Houston Conwill, a sculptor best known for collaborative site-specific works celebrating African-American culture passed away on November 14th 2016. His works are on display are in New York as well as worldwide. His cosmogram (pictured above) is on permanent exhibition in the main atrium of the Schomburg Center for Research in Black Culture in Harlem, Via New York Public Library
On November 14, 2016, Schomburg Center staff mourned the passing of sculptor Houston Conwill, whose Cosmogram on view in our Langston Hughes Lobby has attracted patrons from across the globe. Back in 1989, the Schomburg Center, along with the New York City Cultural Affairs Percent for Art Program, announced the winner of an art competition that attracted 150 artists from all over the world. It was Conwill’s “Rivers” Cosmogram proposal, a memorial tribute to poet Langston Hughes and Schomburg Center founder Arthur A. Schomburg, that was unanimously selected to grace our library’s newly renovated lobby floor at the time. He would later visit the Schomburg as a researcher or attend a public program, and he would always check on his Cosmo gram.
The 1,150 square foot terrazzo floor is located in front of our Langston Hughes Auditorium, usually surrounded by a number of people taking pictures of its mandala shape accented with an inscription of Langston Hughes’s famous poem, “The Negro Speaks of Rivers.” Many visitors like to interpret the text of the poem and the names of the great rivers flowing like a stream from the peripheral of the wall all the way to the middle, beneath which a portion of Langston Hughes’s ashes are interred.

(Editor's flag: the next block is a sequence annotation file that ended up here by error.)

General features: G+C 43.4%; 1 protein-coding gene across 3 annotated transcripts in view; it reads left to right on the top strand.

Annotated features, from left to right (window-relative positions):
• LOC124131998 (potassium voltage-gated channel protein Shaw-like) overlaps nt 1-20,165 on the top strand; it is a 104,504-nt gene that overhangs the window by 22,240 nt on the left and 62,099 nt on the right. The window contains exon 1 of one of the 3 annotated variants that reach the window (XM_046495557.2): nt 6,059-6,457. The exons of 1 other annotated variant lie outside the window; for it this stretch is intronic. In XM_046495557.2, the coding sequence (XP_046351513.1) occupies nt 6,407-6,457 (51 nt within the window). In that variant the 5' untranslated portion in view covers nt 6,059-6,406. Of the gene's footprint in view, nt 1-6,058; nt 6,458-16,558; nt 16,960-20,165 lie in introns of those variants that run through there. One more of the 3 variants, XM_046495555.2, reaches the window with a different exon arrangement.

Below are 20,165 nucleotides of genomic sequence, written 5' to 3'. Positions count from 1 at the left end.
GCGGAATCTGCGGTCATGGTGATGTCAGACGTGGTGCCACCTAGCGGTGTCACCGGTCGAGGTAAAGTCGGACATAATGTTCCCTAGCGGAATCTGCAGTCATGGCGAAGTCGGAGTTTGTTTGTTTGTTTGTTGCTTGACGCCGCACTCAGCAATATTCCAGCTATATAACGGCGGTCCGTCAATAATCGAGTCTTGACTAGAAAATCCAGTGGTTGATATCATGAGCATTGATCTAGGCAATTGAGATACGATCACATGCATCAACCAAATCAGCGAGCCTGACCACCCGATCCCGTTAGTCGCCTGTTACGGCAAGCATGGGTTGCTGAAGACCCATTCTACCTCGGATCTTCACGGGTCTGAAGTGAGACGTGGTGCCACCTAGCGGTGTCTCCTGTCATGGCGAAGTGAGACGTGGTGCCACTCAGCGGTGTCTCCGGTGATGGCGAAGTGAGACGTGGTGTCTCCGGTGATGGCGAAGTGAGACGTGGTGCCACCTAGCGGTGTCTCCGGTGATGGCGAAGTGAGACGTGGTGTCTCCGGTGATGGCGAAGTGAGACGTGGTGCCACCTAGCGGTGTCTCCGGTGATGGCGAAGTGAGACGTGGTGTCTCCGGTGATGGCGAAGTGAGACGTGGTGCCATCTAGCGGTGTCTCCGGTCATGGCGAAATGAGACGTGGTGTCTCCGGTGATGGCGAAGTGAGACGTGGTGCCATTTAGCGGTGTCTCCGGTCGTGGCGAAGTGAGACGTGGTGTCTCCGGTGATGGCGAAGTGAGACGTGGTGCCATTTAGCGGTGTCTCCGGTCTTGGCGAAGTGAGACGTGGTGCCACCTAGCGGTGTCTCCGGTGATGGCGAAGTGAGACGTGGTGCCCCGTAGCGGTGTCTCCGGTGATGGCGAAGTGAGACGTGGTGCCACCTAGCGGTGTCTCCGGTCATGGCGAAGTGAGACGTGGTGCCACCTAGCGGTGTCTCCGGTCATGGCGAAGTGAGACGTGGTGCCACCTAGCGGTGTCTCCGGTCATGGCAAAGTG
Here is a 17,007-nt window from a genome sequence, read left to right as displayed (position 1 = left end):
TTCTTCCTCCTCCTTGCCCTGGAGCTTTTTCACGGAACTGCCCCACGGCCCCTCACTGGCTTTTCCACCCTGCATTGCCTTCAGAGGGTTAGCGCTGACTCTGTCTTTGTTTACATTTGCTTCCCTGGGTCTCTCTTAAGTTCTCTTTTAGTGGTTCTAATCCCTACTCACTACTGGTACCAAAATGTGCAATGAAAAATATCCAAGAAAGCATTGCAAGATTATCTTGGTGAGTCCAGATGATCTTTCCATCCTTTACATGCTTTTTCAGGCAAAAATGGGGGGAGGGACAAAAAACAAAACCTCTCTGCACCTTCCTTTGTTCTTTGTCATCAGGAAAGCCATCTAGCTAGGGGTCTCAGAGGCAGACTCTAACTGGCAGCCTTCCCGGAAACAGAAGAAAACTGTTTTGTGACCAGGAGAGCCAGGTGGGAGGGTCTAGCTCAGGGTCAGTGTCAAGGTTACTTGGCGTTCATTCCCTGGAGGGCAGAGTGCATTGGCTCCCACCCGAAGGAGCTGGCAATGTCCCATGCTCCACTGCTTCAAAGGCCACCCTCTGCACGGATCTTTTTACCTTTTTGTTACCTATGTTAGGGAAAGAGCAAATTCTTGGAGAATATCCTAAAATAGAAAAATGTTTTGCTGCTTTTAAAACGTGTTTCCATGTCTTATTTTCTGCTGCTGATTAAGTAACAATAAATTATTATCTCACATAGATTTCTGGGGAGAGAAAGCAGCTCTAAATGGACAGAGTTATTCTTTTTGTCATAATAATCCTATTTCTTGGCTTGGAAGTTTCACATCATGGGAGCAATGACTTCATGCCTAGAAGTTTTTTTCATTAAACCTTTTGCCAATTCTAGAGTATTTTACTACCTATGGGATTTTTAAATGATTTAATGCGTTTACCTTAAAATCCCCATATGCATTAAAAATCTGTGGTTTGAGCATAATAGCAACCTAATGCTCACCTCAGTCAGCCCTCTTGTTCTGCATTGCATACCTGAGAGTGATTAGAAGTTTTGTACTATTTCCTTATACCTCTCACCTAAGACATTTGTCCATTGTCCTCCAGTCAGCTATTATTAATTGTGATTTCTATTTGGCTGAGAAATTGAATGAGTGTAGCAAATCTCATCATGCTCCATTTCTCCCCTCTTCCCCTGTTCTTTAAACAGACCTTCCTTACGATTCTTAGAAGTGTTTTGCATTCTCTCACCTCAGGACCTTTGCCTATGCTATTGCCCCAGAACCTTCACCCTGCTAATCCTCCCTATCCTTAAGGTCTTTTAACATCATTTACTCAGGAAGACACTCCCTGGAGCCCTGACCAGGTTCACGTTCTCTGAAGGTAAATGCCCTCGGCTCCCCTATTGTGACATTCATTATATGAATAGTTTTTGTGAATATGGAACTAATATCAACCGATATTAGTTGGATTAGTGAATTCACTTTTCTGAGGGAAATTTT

“Rivers” is a gathering place. The work is communal yet sacred. Some dance on it (as seen in this Chester Higgins photo of Maya Angelou and Amiri Baraka , which is also housed in the Photographs and Prints Division), but there are those who walk around it. It’s to be admired and discussed, a piece that encourages all of us to learn and contemplate our shared cultural journey from Africa, the Caribbean and the South. It’s arguably Conwill’s most famous and recognized work with an estimated 300,000 plus people viewing it yearly here at the Schomburg.
In his legacy, Conwill’s wife, Kinshasha Holman Conwill, who is also the deputy director of the Smithsonian’s National Museum of African American History and Culture, wants us all to remember to be kind to one another. And because of the significant impact Conwill has had on the Schomburg Center, in lieu of flowers she asks all those who would wish to honor Houston to donate to the library.
what is a cosmogram you ask? Via Wikipedia
A cosmogram is a flat geometric figure depicting a cosmology. Some of them were created for meditational purpose. Mandalas are the best known cosmograms, but similar diagrams, known as schema, were also used in western Europe during the Middle Ages.
Many cosmograms feature a circle and a square, or a circle and a cross. The circle may represent the universe, or unity. The square or cross may represent the Earth, the four directions. The centre may represent the individual. Many diagrams featuring circles and squares or crosses may be interpreted as cosmograms, although they may not be intentionally created as such. For example, traditional Chinese coins that are round with a square hole in the middle, have been given such an interpretation, and so has the board for the game ludo
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